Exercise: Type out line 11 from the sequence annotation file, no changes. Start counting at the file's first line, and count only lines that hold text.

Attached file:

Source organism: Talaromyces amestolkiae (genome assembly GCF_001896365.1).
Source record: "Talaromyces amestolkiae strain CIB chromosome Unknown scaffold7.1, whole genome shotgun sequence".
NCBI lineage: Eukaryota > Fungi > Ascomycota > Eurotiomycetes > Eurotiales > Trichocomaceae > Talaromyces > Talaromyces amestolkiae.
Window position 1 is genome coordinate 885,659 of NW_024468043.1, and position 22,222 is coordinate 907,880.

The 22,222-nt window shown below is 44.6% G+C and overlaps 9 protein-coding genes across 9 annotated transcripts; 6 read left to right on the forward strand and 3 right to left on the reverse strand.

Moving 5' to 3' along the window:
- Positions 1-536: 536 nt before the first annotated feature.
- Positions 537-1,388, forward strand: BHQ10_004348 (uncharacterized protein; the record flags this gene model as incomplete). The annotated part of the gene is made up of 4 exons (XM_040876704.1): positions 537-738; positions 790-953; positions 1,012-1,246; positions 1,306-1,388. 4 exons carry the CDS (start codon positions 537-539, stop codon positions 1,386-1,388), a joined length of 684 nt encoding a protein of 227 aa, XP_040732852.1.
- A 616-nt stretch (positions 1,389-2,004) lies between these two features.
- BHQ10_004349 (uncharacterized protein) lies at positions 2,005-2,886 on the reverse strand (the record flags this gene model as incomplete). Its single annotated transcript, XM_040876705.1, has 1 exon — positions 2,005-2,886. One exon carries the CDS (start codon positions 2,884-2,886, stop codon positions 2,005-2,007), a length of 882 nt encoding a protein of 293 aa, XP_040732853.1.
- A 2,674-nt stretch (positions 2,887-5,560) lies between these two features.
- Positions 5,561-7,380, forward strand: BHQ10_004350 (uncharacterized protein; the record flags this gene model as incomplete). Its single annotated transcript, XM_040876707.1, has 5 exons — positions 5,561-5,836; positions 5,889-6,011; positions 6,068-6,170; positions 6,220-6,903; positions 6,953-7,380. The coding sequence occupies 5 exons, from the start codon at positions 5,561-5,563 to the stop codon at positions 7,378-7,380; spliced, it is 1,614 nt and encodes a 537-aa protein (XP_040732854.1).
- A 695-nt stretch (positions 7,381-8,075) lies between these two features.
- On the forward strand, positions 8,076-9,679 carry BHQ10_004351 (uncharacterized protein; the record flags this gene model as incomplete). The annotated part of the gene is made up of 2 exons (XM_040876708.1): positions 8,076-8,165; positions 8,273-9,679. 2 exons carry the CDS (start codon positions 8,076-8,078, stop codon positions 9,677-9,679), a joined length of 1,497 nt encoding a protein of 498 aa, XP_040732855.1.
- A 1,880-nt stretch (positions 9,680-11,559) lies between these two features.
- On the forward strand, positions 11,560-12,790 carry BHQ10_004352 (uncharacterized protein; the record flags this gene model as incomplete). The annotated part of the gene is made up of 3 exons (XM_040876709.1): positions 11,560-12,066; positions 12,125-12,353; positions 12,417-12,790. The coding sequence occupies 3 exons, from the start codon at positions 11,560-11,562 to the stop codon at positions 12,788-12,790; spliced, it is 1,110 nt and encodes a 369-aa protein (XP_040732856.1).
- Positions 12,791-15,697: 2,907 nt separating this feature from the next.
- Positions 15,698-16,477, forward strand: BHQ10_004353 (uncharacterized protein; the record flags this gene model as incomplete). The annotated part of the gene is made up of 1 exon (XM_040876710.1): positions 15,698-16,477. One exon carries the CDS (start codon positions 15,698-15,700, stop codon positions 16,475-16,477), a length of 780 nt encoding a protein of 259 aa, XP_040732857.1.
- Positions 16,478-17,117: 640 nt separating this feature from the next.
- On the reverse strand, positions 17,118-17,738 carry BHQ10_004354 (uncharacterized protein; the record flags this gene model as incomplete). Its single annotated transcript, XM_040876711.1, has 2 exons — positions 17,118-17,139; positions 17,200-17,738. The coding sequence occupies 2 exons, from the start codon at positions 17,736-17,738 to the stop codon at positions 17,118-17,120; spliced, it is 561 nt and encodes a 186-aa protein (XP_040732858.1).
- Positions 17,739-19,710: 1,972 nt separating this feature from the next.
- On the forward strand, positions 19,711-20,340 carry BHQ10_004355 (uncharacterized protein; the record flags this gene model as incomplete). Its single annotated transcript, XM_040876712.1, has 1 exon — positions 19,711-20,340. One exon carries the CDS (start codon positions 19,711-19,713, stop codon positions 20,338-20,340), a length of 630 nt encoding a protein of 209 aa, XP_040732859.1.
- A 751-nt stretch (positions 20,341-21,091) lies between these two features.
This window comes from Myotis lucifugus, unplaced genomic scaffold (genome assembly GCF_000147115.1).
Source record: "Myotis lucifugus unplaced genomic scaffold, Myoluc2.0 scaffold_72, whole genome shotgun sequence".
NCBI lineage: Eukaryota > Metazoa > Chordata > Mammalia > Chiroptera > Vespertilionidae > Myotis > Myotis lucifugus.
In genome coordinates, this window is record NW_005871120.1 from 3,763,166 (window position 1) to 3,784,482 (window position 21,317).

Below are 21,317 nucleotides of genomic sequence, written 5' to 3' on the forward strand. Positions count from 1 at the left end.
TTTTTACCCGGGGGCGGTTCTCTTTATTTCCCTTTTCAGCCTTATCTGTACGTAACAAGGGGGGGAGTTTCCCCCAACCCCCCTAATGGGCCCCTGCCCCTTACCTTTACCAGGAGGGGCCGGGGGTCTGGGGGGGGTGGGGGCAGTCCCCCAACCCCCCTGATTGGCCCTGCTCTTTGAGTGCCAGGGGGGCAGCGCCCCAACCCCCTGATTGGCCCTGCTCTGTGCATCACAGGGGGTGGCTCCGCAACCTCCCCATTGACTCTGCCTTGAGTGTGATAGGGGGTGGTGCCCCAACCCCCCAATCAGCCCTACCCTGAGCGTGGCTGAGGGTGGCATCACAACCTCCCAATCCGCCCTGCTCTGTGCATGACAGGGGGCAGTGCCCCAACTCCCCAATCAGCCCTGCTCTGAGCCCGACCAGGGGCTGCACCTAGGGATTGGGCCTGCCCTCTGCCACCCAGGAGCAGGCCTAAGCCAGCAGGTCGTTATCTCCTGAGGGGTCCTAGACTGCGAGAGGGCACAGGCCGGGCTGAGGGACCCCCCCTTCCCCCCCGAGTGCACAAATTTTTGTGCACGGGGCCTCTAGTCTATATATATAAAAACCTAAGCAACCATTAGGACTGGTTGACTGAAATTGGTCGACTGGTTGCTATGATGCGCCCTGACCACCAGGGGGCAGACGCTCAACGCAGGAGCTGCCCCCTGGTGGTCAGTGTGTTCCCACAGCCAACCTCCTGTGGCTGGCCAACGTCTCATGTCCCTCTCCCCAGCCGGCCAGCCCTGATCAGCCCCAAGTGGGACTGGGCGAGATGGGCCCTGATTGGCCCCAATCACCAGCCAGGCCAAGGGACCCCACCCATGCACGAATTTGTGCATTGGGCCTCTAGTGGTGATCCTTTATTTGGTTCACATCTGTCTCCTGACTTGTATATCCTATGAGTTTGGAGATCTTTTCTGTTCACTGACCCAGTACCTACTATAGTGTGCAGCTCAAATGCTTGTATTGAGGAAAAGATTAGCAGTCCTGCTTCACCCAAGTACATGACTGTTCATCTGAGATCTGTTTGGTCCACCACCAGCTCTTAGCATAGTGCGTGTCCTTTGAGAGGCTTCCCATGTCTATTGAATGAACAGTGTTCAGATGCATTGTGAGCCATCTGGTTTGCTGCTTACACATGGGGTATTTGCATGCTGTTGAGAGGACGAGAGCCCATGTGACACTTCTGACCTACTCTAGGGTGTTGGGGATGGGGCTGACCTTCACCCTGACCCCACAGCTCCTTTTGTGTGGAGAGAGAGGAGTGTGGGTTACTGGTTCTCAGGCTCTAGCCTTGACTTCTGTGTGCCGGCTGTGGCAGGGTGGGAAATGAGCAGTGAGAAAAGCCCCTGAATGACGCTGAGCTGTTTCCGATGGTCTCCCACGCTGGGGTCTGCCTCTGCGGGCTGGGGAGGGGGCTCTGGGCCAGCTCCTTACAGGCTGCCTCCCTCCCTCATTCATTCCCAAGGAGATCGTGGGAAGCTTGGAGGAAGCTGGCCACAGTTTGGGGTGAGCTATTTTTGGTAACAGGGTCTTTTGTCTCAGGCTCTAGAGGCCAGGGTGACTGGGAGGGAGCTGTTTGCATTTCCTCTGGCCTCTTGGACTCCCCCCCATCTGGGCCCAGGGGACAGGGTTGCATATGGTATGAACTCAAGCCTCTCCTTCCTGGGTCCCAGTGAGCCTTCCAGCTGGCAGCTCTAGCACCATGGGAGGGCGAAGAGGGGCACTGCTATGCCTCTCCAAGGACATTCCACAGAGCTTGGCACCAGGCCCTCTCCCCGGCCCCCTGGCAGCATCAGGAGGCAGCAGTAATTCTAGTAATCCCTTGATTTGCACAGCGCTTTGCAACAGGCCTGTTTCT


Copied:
- A 2,674-nt stretch (positions 2,887-5,560) lies between these two features.